Layers and Layers of learning

longfellow.jpgOn a bright and hot Saturday morning I find myself sitting in an old historical house taking a botany class. It is Botany for Artists to be exact. I will not call myself an artist but I am learning to draw – plants of course. So this class is the perfect thing. I have taught elementary science for years, I have an on going love/hate relationship with my garden (don’t all gardeners) and I am learning to draw.

I will say up front it really is the perfect class but as I sit there thinking I can handle this I slowly begin to sink into the couch I am sitting on during the lecture. The terms and Latin are coming at me fast and furious. My spelling is failing me and as I try to correct my notes our teacher has now made 5 new interesting and important points that I have missed. I take notes as best I can and will review later I keep telling myself. I am now breathing fast and my shoulders are getting tighter and tighter. I assure myself it is just hot in this room.

We move to drawing and the microscopes – fun yes!!  Well, I forget my eyes have aged and the bifocals are driving me nuts. I need to work with the microscope in a new way -another layer of learning – but I got this! Right?

I return to my desk to draw and see the beautifully detailed drawing of the botanical drawing 1.JPGartists around me. (Oh yes, the comparison game is happening here.)  They have been drawing for years and are really good. I pull out my drawing pad and slowing and shyly work drawing 3.JPGin my corner of the room. See, it almost looks like the flower we are drawing – I am learning I tell myself.

As the 2 and half hours end I pack up and quietly leave with a sigh. My brain is swimming in new information, terms, ways of working and how to’s.  Layers and layers of learning were taking over. I loved it but I also noticed the fear and sadness in myself in how much I did not know. There was so much to learn in so many different directions. My self concept was pretty low. When I got home the drawing journal and notes got put to the back of my desk and I have not touched it for two days. The words ringing in the back of my head are I can’t do this. Why did I think I was so smart and could handle this class? These people are way smarter than I.

Oh, that old negative self talk can slip out of it’s hiding place really quickly. I sulked all weekend and acted like a little kid. (Aren’t we all little kids when we begin learning new things? oh please tell me it is true!!!)

On Monday I went to yoga where my instructor pulls me into her garden. “You have to help me,” she says. “What is wrong with my plants ?”

For me it was easy to see there were aphids everywhere. We talked about how to get rid of them. We walked the garden and I helped her identify a few plants and gave suggestions on what might help or where to read about the issues she was having. She was please and I was thinking I know this stuff.

We moved inside and settled into a long yoga session of stretching and letting go and that is when I saw it or felt it – the layers and layers of learning and learners. The self concept issue dropped away and I realized once again we are all learners all the time.

Each of us at different levels at different times around different topics. I moved away from thinking that not knowing something is a failure or a lack of smartness. Not knowing is just a place to start – a beginning that builds over time to knowing.  It does not connect to ability or smartness – not knowing is just not being exposed to these ideas, concepts, processes, skills or words at this time.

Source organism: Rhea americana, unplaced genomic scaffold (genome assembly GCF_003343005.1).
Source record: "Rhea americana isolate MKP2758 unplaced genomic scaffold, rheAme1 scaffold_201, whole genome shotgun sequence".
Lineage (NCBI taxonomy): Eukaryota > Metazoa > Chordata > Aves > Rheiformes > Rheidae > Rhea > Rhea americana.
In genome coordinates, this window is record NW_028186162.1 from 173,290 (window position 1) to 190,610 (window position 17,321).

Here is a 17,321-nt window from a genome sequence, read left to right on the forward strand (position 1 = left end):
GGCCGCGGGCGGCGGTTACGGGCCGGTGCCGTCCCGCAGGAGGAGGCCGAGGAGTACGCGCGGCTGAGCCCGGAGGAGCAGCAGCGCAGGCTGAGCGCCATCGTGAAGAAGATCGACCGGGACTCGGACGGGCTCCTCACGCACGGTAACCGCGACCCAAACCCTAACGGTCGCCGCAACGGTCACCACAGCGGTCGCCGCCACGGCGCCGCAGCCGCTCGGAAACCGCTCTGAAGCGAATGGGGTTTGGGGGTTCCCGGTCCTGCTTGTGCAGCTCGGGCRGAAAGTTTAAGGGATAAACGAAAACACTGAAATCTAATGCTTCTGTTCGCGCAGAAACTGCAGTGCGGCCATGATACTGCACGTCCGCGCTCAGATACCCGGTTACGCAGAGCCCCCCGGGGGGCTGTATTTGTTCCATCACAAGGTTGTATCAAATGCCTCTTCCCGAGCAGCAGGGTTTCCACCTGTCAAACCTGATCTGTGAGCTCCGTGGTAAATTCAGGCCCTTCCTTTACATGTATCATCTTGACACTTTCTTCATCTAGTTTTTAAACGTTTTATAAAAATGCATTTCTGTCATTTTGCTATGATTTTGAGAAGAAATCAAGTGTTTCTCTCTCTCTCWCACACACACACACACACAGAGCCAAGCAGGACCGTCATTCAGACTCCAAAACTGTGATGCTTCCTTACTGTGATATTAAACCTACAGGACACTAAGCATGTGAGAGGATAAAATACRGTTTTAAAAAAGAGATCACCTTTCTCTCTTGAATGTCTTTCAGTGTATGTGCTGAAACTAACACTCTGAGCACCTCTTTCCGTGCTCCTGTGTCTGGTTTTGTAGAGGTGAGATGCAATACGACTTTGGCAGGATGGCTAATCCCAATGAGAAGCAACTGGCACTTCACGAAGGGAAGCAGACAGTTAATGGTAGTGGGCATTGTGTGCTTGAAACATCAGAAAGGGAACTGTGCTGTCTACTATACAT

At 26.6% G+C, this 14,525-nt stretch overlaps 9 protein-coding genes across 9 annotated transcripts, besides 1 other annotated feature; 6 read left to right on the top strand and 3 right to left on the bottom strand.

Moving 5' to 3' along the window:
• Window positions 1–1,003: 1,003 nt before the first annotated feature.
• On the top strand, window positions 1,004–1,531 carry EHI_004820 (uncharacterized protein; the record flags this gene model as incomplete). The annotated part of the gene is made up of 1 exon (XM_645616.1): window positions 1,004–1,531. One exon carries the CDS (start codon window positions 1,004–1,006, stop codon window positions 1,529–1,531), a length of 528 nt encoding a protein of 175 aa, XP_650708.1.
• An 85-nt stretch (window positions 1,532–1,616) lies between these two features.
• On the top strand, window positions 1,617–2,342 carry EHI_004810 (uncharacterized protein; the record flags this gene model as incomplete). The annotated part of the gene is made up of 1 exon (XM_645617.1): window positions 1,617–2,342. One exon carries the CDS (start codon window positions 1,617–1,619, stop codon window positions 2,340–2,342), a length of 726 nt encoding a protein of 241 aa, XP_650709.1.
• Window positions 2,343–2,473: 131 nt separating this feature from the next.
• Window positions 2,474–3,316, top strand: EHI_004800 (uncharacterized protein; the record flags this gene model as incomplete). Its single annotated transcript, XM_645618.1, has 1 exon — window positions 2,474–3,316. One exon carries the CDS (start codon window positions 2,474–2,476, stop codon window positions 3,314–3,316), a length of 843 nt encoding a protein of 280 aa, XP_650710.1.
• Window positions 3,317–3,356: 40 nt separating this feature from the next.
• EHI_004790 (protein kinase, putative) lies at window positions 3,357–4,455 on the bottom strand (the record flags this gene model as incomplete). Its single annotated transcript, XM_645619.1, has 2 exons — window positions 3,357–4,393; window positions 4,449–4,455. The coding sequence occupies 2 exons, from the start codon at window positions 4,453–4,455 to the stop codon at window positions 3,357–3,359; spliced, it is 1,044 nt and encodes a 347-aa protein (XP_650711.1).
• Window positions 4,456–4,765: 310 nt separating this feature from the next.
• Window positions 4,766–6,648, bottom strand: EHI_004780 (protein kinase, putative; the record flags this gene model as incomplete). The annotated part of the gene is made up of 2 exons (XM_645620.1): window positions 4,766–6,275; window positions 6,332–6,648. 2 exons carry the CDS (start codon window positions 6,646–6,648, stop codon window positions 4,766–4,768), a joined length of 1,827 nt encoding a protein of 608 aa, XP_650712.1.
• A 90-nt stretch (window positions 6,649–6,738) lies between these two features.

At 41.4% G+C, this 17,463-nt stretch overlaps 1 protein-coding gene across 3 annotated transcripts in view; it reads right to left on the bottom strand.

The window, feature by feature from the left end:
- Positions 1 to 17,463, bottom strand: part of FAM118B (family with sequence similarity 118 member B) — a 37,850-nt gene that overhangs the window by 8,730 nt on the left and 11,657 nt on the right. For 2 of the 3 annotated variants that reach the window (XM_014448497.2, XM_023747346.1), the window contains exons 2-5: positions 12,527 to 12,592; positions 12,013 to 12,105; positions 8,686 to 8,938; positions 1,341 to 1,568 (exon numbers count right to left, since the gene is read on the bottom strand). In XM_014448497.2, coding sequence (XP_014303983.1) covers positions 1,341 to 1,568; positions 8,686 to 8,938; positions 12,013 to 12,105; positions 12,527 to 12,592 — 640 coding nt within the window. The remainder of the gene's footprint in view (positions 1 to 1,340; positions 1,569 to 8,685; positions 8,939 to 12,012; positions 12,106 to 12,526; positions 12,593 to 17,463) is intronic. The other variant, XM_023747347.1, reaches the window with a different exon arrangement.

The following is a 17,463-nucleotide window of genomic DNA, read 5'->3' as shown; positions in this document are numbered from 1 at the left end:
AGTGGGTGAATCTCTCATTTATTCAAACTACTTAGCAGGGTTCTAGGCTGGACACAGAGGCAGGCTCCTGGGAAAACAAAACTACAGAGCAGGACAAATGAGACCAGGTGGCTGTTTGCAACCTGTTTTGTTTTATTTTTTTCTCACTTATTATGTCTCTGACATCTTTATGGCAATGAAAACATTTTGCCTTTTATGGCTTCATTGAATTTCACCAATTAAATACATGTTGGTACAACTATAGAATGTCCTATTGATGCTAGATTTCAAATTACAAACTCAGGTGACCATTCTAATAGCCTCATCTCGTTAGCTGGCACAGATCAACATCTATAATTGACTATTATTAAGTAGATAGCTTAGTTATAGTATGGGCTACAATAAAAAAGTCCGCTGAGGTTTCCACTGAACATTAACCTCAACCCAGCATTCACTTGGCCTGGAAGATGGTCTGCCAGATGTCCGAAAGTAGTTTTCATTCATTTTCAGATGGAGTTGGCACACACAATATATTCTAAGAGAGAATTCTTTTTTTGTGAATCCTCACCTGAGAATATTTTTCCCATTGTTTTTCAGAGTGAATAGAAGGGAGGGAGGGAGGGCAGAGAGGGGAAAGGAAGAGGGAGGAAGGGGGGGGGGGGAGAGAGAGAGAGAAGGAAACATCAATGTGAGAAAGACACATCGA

You know at 65 years of age you would think I could remember this and not sink into that old pattern of feeling bad or stupid. This thinking pattern goes way back to childhood and is hard to erase from our emotional self. It takes time, reflection and patiences with oneself to remember we are all learners.

It is ok to be a learner even when you are old!

Gazania 1.jpg

About Joanne Toft

I am a retired Minneapolis Public School teacher. I walk, garden, help in schools and write. Life is good!
This entry was posted in behavior change, gardens, Reflection and tagged . Bookmark the permalink.

6 Responses to Layers and Layers of learning

  1. Adrienne says:

    It is glorious, though unnerving, to learn something new. It is strange that despite all our success, we so often revert to negative self talk when we encounter challenges, rather than thinking about all the other obstacles we have overcome.

  2. arjeha says:

    We are all so quick to doubt ourselves. We teach our students to be life long learners, but sometimes forget to apply that same process to ourselves. Learning doesn’t stop just because you reach a certain age.

  3. Great post, filled with honesty and realizations. These are things we all have to grapple with as learners, no matter what the age. My son struggled in a class last year and it affected his self confidence and motivation to a great extent. I struggled with a step learning curve in a grad class I just finished…..No one knows everything….you know things others don’t, just as your yoga instructor reminded you when she asked you for help. Being a life long learner means that sometimes you don’t know….and that is okay!

  4. Ramona says:

    Oh, I love this. I’m so hesitant to try new things. It is hard to be a learner, especially when the other learners around us are so advanced. It makes me think of a class I took with an artist a couple of years ago. I loved the sketches I produced even though they were nothing like anyone else’s sketches. Because I was truly a novice at this! Love how you were able to share your gardening knowledge with someone else. The flower at the end is magnificent . . . from your garden?

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